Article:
Hello, Pine. Or should I say dear Pine. Nice to see you again. I was here a few days ago, and I didn't realize it was very windy then; it was cold, but it was very windy. So a lot of what I tried to speak to you was not audible. Right now there is some sort of helicopter or other flying thing above us making a lot of noise, too. But I hope this is audible. And perhaps you can somehow read my thoughts if you can't hear my voice. Although I know they say that plants actually can hear. It might be strange to call a big pine tree like you for a plant. But of course you are a plant as well. The sound of the motors in the air reminds of the current situation. Although I'm not afraid of those helicopters, I think they're not doing anything related to war. But there is a war going on in Europe right now. And a horse sledge is riding around, because It's Saturday today. You can hear the bell, jingle bells. They ride here for tourists or visitors who want to have the experience. I wonder what the helicopter is looking for, really. There is a war in Europe going on, as I told you, not here, but not that far away, in Ukraine. It's the same longitude actually the same time, as we have here, but further south. And they too, are bordering on Russia. So Russia has invaded them and tries to incorporate them back into Russia, I suppose. It's horrible, because EU and the Western countries try to support Ukraine, but they want to avoid a World War. And from the Russian perspective, they somehow claim that they're going to liberate the poor Russians that are suffering in Ukraine. Which is like, very weird retorics. So with the same idea, they could very well come and liberate the Russians that live in Finland, too. But the sad thing is that they're bombing civilian targets and causing a lot of suffering. But of course, in the long run, the economic sanctions against Russia will cause a lot of suffering to the Russian people as well. So the Russian leaders really should think twice. Everybody speaks of Putin only, but I don't think it's only one person who is responsible. Anyway, I understand you're not so interested in questions of war. And you're probably not old enough to have experienced the bombing of Helsinki during the Second World War. Or maybe you were a youngster. I have never experienced a war nearby in my lifetime. But of course, my parents did, and my grandparents experienced two world wars. So I really, really, really hope that the war would end soon. And that it would not spread towards the north. It's strange, how quickly things can change. Sometimes they change so very, very, very slowly. There is something in the Imperial ideology that still remains from the 19th century. But otherwise, the whole situation in Europe changed in one week. Well, I'm not an expert on international politics, and I shouldn't bother you with that. But they relate to time. And time is something that I think we could talk about, because you have a sense of time, don't you? I'm sometimes fascinated by astrology, although it's a pseudo-science in a way, but the mathematics are exact, it's only the interpretations that vary hugely. But in in one such prediction, I read that I have Pluto on my MC right now, or for a few months. And one interpretation was hilarious, or terrifying, because it said that I would be part of a process that would come into fruition within 250 years or more. And that's way beyond my way of even imagining what life would be like, not to speak of that I would be anywhere around. So in some sense, that's a huge challenge. What could I contribute to that would be important in 250 years? I remember my late mother used to say that when things are really chaotic, and everything goes wrong, and everything is a mess, then it's good to think, what will this mean in 100 years time. And she meant that as a sort of perspective, because many of the things that we think are important, wouldn't be that important, if we look at them from 100 years from now. But today, because of the climate crisis, the climate change, the global warming, and the extinction of species and all the environmental degradation, which threatens to make life somehow unlivable, for humans at least, on the planet, suddenly thinking in terms of 100 years from now, becomes very important. So it really does matter what we do now, even the trivial details sometimes.Well, I don't know if I sort of … sitting here with you, what does it contribute to anything actually, I wonder. Or am I sitting here simply to to somehow try to establish a contact, aware that I somehow depend on you and your kin for life support. But maybe also to find some sort of peace of mind for a moment. It sounds strange and egotistical or somehow curious in this situation, but being worried without doing anything doesn't help anybody, I guess. The good thing with planetary cycles is of course that although everything changes, some things come again like the spring. And today you can really feel that because the sun is almost warm. Here we're sitting in the shade; I'm actually not only in your shade but in the shade of your neighbors. But in the sun, you can feel the warmth increasing and the snow is really melting now, slowly. I guess you, too, enjoy the increase in light because it gives you energy; it helps your digestion or well it's not called like that, it is photosynthesis of course. So, your food production becomes easier or stronger. There the horse sledge comes back again; romantic anachronism in a way but somehow, it's also nice to see a horse, suddenly, here, and to think that 100 years ago there were plenty of horses, probably. Well, what else can I say? I hope that in 100 years, there will be plenty of pine trees and also in 250 years. So, goodbye for now and see you soon and take care.
Hello Pine, nice to see you again. It's been almost a month since I was here last time. The snow has melted a little bit, but there is still a lot left of it or actually not snow, but ice. And it feels like March, although it's the eighth of April. So this is what we call in Finnish Takatalvi, 'back winter'. When I thought about coming to you, today, I thought about this idea of speaking to you instead of writing to you. And whether it would somehow increase the feeling of liveness or at least real-time, which is important for traditional performance art. We had a discussion with some colleagues, an online discussion, related to digital performances last week. It was a continuation of a discussion we had two years ago when the pandemic had forced us all on Zoom and Teams and whatever. And it was funny that not that much had changed in these two years, although we have become more comfortable, and used to Zoom conversations and online events, and so on. But that discussion reminded me of a text from 2008 by Philip Auslander, which is about liveness. I mean, he has written about liveness before in dialogue or in, or arguing against actually the classic idea by Peggy Phelan, and many performance artists that performance art is ephemeral, that it becomes itself through disappearance. And, like trying to document or mediate performance art, turns it into something else. And that's true in some sense, of course. But that was not what interested us at that point, but more about how performance takes place in digital environments, and the changing idea of liveness. And that's something that was, that came up already in the text in 2008. Or actually Auslander references, Nick Couldry, who wrote in 2003, about online liveness and group liveness. And those are of course, quite strong now. His main text is about the collaboration of a musician who is playing together with a robot. But what interested me was this change of the idea of liveness from being in the same place at the same time to being in contact at the same time, like via streaming or telephone or internet and so on. But why that interests me is actually related to, also to the idea of liveness as interaction. Because it changes our relationship, your mine, my relationship to trees or plants in general, if I would somehow need to imagine or need to experience that you respond to me immediately in order for me to feel that you are alive. So if a robot responds to me, a machine responds to me, and that makes me feel that the machine is alive. Do you then feel dead simply because you don't react in the same manner. I'm sure you react, and we exchange chemicals, and all kinds of material and semi-material stuff, but you're not responding to me in a way a robot might, or an animal, or another human, at least not so that I can experience it. And that's somehow horrifying to me. I'm not worried about digital performances taking over, or we spending too much time on zoom. On the contrary, if we learn to use technologies, so that we can be outdoors and share... I could share this moment with other people online, and with you, although this is now a recording, but it could be a live streaming. And that's a richness. But what is really not a richness, which is really a catastrophe is if we lose our understanding of other beings as alive. So, if I wouldn't be able to sense that you are a living being simply because you don't behave like the robots I'm used to work with, that would be horrible. Of course, if I'm really honest, how do I know that you are alive? I know it via my experiences of other plants. Or if I really try to sense it, can I can I feel that you're alive? I'm not sure. I mean, you seem very much alive, because it's good to breathe with you. And of course, now the wind moves your needles and so on. But strictly speaking, you're not responding to my talking to you directly. But anyway, even though it might be partly based on previous knowledge, I really appreciate the fact that I can feel that you are alive. And regardless of your behaviour towards me. Well, why do I speak about this to you? Because, well, it came to my mind. And because this idea of speaking to you, rather than writing to you, hopefully increases the sense of liveness for you, but especially then for the listener or viewer of the recording. Because unlike when I wrote letters to some trees, and I then later read them and recorded them, although the text was exactly the same that I wrote there and then, of course, the recording took place later, and it could be edited and so on. But this is rough. So if the wind destroys the sound every now and then that's what happens right now. It's quite cold and it's quite wet, so I think I'll leave you again for a moment, or not for a moment. I leave you for several weeks, maybe almost a month again. But I want to thank you for letting me sit here and talk with you. And I really appreciate your being there and being present with me, even though you don't respond to me directly. So thank you for being there. Bye.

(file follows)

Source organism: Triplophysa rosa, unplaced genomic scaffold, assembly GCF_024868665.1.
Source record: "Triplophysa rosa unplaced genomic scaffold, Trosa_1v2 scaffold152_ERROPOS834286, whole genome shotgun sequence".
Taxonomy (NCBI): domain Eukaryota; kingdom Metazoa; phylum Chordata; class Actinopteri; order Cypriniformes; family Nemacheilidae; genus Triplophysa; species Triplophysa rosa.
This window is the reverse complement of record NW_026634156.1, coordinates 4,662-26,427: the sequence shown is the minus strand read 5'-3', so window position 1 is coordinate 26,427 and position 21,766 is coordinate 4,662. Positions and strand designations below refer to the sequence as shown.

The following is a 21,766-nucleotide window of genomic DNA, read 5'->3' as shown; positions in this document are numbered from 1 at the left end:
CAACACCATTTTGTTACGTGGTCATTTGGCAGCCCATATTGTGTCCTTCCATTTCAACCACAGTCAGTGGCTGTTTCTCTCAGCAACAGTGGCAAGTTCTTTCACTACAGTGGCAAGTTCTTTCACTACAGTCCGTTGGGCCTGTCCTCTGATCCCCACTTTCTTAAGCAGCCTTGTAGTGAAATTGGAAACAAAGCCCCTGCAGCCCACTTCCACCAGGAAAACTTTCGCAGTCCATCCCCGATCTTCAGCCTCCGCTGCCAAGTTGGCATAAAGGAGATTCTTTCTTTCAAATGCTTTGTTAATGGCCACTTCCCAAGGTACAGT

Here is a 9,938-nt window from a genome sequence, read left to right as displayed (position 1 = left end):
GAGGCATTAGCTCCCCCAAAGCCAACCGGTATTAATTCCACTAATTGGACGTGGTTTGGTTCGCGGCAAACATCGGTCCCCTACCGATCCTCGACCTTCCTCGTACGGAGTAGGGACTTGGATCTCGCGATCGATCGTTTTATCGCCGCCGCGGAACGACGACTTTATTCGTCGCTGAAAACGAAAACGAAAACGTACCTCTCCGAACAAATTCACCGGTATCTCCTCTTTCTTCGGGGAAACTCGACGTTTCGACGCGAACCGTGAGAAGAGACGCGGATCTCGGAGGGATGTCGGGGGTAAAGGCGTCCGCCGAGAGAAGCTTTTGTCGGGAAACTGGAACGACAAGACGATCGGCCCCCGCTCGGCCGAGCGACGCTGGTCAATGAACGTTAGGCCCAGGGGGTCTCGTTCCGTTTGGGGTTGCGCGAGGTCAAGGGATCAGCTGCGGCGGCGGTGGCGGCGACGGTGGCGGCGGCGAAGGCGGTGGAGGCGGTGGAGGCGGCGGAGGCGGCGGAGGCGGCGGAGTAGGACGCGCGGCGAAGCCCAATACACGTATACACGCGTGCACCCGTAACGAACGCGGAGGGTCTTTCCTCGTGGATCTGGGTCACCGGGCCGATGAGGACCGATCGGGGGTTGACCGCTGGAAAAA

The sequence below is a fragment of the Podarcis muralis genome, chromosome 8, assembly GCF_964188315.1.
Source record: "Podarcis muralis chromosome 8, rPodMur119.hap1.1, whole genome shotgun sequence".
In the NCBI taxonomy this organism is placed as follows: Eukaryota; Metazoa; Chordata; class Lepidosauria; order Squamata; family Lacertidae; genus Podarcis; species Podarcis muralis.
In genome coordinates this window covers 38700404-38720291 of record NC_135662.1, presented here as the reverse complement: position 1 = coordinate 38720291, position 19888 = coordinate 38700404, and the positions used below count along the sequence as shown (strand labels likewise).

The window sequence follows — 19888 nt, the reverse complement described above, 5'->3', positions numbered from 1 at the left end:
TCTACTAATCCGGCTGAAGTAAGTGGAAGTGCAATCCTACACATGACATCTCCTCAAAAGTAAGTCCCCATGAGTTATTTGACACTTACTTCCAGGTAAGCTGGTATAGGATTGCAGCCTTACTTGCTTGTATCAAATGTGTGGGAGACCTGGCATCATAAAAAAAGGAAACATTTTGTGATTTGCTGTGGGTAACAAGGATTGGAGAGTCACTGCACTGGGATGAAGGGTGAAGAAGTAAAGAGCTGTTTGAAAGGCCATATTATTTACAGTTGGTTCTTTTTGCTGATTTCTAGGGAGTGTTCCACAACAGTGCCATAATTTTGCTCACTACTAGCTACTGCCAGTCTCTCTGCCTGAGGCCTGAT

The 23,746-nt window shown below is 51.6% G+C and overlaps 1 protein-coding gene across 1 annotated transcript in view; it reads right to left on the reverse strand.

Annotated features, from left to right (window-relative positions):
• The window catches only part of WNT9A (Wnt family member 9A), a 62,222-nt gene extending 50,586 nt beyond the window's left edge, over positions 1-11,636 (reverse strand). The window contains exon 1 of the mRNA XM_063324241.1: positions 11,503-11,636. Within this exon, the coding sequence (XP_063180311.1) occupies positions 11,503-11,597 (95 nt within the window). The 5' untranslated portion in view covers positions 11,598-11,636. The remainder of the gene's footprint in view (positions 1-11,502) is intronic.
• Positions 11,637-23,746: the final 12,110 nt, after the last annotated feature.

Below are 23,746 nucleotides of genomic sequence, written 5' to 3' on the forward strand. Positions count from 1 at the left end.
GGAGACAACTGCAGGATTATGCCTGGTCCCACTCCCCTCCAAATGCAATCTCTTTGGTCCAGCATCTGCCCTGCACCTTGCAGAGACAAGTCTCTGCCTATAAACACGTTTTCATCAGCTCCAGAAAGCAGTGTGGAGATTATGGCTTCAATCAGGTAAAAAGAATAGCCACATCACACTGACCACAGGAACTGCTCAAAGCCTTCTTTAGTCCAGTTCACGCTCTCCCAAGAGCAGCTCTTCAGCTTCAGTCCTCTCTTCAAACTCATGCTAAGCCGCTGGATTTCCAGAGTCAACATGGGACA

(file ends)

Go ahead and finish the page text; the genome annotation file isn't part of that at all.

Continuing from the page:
Hello pine. It's a while since I've been here. Today, it's Sunday, it's Mother's Day. And the weather is changeable. A few minutes ago, there was some hail, but also sun. And the wind is unpredictable. I hope it will not destroy our conversation completely. Or my talking and your listening. Although I try to listen to you as well. Because it's Mother's Day, I thought I would talk to you about the book by Suzan Simard, Finding the Mother Tree. But then I happened to read a text called The Camera People, written by Eliot Weinberger, recommended to me by an anonymous peer reviewer, who commented a text that I had written. And I read it and and thought at first that well, why should I read this text about ethnographic filmmaking? A very funny essay criticising the idea, or ideas of ethnographic filmmakers earlier, it's published already in 1992, about the idea of objective filmmaking, and trying to capture reality. And it begins by describing this strange group of people who think they are invisible, coming to a village with huge machines and putting up their camp and imagining that they wouldn't be influencing the people they're visiting. So I wonder, should I think of you as a native here, that I'm somehow ethnographically trying to document? No, I never thought of that possibility, really. But of course, it could be that I could, I would try to document your life. But then sitting on your branch and talking to you wouldn't be the right way to do it, I guess. But then I read in the text ...there were many descriptions of strange films and so on, but but then there was a reference to the anthropologist Margaret Mead and her idea that you could put a camera in the corner somewhere and just put it on and leave it there recording and that it could capture reality or the real actions because people would forget about them, forget about the camera, that is. And in a strange manner, that is of course what I'm doing. There is a camera behind my back and it's recording part of you and, and me sitting here. But the idea is not that we forget about the camera. On the contrary, I'm doing this because of the camera and because of the iPhone that I'm having in my hands, and that records my speech to you. There was also in the same article, there was a funny list of 14 or 16 points, like demands or requirements created by somebody called Heider, what ethnographic film, what rules it should follow in order to be scientific. And these included many things like minimal, minimising inadvertent distortion, and of course minimising deliberate, intentional distortion of the activities. The idea of ethnographic presence - well, I'm present, sure, - but also the idea of recording whole people and whole actions using continuity of time, as long as possible, real time and synchronous sound, un-manipulated sound even and demystifying narration. I wonder if this narration is demystifying. And many other details that I funny enough could recognise as principles that I have been following, without realising, not for the same reasons though. For me the idea of real time, or un-manipulated image or un-manipulated sound is more a value of simplicity. It's not about reality, or documentation or truth, but aesthetic simplicity. So, paradoxically, the reason for me to follow those principles is the very opposite, that they were created for. Namely, they were created to avoid too much focus on aesthetic considerations. Well, this whole idea of sort of objectivity is problematic. And although I'm using these tools of simple, so called objective recording of events, I'm not claiming that this is in any way objective. On the contrary, I'm very subjective here and you're very subjective, in your way. And I'm really reminded of Usula Le Guin's phrase from a text, which I hope I can quote it approximately correctly, when she explained that she's trying to subjectify the universe, because look where objectifying it has gotten us. Yes, a lot of the problems we're facing come from our view of everything around us as objects or trying to take a so called objective view instead of respecting the different subjective perspectives of various creatures. And of course, there is this classic feminist tradition, pointed out by Donna Haraway in her Situated Knowledges already in the 80s that there is no other way to objectivity or intersubjectivity, let's put it, then combining partial perspectives. So instead of trying to have a God's eye view, an objective view, a non-personal view that would somehow be outside of everything, we have to accept that we are here in this mess, and have our own perspectives on things. And then by combining and comparing them, we might find some common ideas or some intersubjective things to agree upon. Well, we have a long way to go dear pine, to find a way of creating some intersubjective perspectives amongst us. But I thank you very much for for letting me sit here and agonise today in the cold wind. But the spring is coming and let's see what happens. I wish you all the best and thank you for today.